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[mid-week slump bump] Share a moment when it occurred to you that you were on a healthy team

Sometimes I don't realize how well-functioning a team is until I'm on another team or project that isn't going as well. I'd love to celebrate the times when we acknowledge a good team in-the-moment,

Please share your stories. Hoping to also use this collection as a reminder that we may have great teams and not stop to recognize it.

wanna do this together_.gif


I remember first getting on Slack several years ago. Upon making some team composition changes and better defining swimlanes for each teammate, we started messaging each other without tagging individuals.

I knew we were in our groove because people jumped in proactively, offering solutions or suggestions unprompted. 

I love when this happens because it makes me feel like the team cares about each other's success as opposed to only caring about the things they're respectively working on.

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Dave Liao Community Leader Nov 17, 2021

I've noticed this too!

When I worked for a company that had an internal discussion board (not Confluence Questions, alas), it was cool seeing folks organically interact and make connections with one another. Better together, like peanut butter and jelly! 😂

Like Christine P_ Dela Rosa likes this
Dave Liao Community Leader Nov 17, 2021

I've worked at several companies that offered services* to recognize teammates for exhibiting positive behaviors.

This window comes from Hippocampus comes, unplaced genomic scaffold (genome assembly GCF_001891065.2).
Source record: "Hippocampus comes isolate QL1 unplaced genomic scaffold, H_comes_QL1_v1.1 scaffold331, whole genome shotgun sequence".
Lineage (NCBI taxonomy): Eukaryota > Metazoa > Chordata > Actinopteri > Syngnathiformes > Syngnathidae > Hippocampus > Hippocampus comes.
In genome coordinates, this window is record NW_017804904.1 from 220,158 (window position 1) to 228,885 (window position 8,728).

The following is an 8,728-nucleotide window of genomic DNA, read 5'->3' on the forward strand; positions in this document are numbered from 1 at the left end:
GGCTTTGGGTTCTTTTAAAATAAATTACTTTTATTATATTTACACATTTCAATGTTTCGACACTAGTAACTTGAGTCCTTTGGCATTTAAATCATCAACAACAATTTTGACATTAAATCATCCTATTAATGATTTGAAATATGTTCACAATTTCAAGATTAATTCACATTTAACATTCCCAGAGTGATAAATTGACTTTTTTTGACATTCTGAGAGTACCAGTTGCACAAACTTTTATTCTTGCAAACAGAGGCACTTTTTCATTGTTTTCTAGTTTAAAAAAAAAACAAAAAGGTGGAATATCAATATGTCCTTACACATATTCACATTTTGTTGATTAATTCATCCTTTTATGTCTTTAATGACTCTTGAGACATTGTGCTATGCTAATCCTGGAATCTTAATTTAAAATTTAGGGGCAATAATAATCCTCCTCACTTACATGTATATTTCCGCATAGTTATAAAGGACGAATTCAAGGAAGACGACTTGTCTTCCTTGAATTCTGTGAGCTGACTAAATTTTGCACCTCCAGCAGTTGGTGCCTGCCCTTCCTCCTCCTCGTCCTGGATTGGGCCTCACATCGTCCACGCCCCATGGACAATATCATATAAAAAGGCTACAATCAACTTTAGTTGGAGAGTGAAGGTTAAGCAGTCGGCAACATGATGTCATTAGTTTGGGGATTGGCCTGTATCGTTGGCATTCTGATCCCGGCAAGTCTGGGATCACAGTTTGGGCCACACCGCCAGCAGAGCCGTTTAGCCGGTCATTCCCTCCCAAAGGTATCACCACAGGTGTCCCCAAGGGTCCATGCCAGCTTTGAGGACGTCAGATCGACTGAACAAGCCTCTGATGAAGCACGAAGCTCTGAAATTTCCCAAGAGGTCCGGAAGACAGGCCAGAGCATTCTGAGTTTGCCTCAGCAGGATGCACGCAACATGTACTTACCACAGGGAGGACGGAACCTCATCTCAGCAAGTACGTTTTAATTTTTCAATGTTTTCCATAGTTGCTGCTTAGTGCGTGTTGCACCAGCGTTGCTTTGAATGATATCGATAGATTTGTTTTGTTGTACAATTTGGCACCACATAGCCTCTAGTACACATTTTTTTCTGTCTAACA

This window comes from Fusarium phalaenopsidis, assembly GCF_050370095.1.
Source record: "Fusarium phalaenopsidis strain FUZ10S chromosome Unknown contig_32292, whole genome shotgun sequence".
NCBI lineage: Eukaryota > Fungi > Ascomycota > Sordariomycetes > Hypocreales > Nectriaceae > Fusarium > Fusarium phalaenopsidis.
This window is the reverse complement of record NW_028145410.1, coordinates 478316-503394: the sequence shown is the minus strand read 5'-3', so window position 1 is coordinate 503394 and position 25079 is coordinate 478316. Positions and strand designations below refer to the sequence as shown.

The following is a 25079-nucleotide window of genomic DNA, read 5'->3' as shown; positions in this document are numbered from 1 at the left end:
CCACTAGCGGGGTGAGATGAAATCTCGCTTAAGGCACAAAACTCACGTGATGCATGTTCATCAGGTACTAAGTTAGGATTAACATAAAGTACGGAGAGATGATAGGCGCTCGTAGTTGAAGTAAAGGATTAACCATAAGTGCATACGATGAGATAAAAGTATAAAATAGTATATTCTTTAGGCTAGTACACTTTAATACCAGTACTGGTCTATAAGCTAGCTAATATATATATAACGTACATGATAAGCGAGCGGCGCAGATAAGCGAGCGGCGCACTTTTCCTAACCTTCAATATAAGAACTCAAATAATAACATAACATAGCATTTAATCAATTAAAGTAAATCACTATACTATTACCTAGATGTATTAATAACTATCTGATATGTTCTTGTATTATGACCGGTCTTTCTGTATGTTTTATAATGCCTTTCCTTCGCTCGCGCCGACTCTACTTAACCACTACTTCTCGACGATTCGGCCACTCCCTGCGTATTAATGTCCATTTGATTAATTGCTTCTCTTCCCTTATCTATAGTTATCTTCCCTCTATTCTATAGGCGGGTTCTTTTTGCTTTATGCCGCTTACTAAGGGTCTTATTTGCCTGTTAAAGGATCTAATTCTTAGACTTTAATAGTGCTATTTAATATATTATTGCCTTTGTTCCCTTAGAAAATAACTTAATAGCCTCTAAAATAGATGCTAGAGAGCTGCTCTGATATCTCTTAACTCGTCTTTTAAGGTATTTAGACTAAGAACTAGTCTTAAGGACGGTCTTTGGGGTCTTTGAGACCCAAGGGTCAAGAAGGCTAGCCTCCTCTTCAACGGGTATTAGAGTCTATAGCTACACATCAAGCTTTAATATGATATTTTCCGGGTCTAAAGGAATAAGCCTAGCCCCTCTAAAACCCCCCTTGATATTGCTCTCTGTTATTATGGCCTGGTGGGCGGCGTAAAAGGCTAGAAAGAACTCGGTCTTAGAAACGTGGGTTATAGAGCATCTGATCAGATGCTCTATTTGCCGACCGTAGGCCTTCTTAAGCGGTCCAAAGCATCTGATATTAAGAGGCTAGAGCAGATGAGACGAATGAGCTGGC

These services made you more aware of these behaviors and provided a structured way to call out and celebrate those behaviors. 

* the exact services itself aren't as important as their purpose

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I think celebrating your teammates only happens when your team works well together. So it makes total sense that "services" that positively affirm good teammate behavior would indicate a team that gels.

Like Dave Liao likes this

For one of my prior teams, it occurred to me I was on a healthier team when people actively tried to join us. 

Others saw we collaborated and taught each another, had "spirited discussions" that led to better ideas, demonstrated accountability and vulnerability, enjoyed working together, and our leader focused on their primary task: creating an environment within which people could grow, deliver, play, trust, and feel proud of the value they delivered.

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Teamwork FOMO is real! I remember at one company I worked for how much there were coveted teams to be on. Even though the motivation to join those teams may have been the work focus, I don't think anyone wanted to join the unicorn teams who didn't also value the team culture and comaraderie. 

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When people show up for "optional meetings," they show each other they value time spend and ideas shared together.

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That's so true! There's a twice-monthly meeting that happens among our Creative team members here at Atlassian. It's easy to not join because the attendance list is so big and each meeting spotlights a team member (to learn about their life or a how-to they want to share). If you don't go, it probably won't slow down your work, but most of the team does go because (I think) they support and care about each other.

Like Jenny Kim likes this